Health: Cardiovascular disease is leading cause of death in U.S.

By Judy Mattingly, MA/Franklin County Health Department, Published:

Cardiovascular disease, which includes heart attack and stroke, is the leading cause of death in the United States. The Centers for Disease Control and Prevention reported there are more than two million heart attacks and strokes a year that result in 800,000 deaths annually or 2,200 deaths per day. Heart disease and stroke combined are also the leading cause of death in Franklin County.

In 2009, approximately 83 deaths were because of heart disease and 17 deaths were attributed to stroke in Franklin County. For this same year Kentucky reported 9,410 deaths from heart disease and 1,948 deaths from stroke.

Department of Health and Human Services Secretary Kathleen Sebelius said, “Heart disease takes the lives of far too many people in this country, depriving their families and communities of someone they love and care for – a father, a mother, a wife, a friend, a neighbor, a spouse. Just about all of us have been touched by someone who has had heart disease, heart attack or a stroke.”

Kentucky consistently ranks higher than the nation in cardiovascular disease with 6.1 percent of Kentuckians reporting they have had a heart attack, 5.9 percent have heart disease and 3.9 percent have had a stroke. Nationwide only 4.4 percent reported a heart attack, 4.1 percent have heart disease and 2.9 percent have suffered a stroke. This is according to the 2011 Kentucky Behavioral Risk Factor Surveillance System (BRFSS).

The main risk factors for cardiovascular disease are high blood pressure, high cholesterol and smoking. The 2011 Kentucky BRFSS also found 38 percent of Kentuckians have high blood pressure compared to 30.8 percent in the U.S.; 41.3 percent of Kentuckians have high cholesterol compared to 38.4 percent in the U.S.; and 29 percent of adult Kentuckians smoke compared to 21.2 percent in the U.S.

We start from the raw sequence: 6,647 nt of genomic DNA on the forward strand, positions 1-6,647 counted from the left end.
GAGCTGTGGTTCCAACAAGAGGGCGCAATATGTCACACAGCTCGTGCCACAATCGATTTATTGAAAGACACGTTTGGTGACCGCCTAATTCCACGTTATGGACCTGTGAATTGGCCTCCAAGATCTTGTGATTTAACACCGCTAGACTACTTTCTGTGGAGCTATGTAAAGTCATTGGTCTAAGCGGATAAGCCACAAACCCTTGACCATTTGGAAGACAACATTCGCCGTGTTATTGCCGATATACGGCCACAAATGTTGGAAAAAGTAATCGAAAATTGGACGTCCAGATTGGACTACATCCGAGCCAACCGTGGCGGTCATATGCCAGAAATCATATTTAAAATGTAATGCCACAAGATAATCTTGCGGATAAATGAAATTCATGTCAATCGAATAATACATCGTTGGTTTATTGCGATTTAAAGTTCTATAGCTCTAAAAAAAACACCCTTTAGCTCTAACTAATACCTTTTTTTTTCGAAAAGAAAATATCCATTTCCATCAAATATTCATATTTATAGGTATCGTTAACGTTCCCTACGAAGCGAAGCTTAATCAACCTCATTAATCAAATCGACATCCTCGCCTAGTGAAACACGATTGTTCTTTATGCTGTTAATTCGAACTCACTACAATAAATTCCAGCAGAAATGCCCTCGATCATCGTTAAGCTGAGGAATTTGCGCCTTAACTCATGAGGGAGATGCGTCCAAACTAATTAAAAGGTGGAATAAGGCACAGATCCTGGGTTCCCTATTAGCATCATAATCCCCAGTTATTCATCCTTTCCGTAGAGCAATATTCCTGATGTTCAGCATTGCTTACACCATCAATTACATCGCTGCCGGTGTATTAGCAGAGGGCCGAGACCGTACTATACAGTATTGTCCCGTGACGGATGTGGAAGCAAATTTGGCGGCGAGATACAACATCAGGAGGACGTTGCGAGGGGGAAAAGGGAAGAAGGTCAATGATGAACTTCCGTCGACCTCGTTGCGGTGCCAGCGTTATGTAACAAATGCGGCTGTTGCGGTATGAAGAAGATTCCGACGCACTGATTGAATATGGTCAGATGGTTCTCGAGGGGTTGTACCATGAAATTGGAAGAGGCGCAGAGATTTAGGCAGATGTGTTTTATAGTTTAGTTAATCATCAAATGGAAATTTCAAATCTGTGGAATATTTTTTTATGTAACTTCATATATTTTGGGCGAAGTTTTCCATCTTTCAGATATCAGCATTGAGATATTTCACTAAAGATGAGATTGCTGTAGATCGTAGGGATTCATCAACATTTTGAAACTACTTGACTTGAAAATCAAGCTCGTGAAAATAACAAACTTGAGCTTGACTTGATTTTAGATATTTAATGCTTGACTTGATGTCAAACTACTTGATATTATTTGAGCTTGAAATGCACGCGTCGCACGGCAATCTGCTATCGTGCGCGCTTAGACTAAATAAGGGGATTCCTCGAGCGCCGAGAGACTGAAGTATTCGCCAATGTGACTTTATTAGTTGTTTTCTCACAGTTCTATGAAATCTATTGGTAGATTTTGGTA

During February, Heart Health Month, the CDC reminds everyone to know his or her ABCS.

“Ask your doctor if you should take an Aspirin every day. Find out if you have high Blood pressure or Cholesterol, and if you do, get effective treatment. If you Smoke, get help to quit.”

A heart healthy diet high in fresh fruits and vegetables and low in sodium and trans fat, 30 minutes of physical activity on most days of the week and following your doctor’s prescription instructions are also recommended.

The Million Hearts nationwide initiative was launched in September 2011 with the goal of preventing 1 million heart attacks and strokes in the U.S. over five years. You, your family and friends can take the Million Hearts pledge at This website also has resources to determine your heart health risk and tips for taking control of your blood pressure and cholesterol.

To improve heart health the Franklin County Health Department recently began a Cooper Clayton smoking cessation class and has a record number of participants who are committed to becoming non-smokers.

The next available Cooper Clayton smoking cessation class will be offered at the Anderson County Health Department beginning 5 p.m. Thursday. Call 502-839-4551, extension 1110 for more information.

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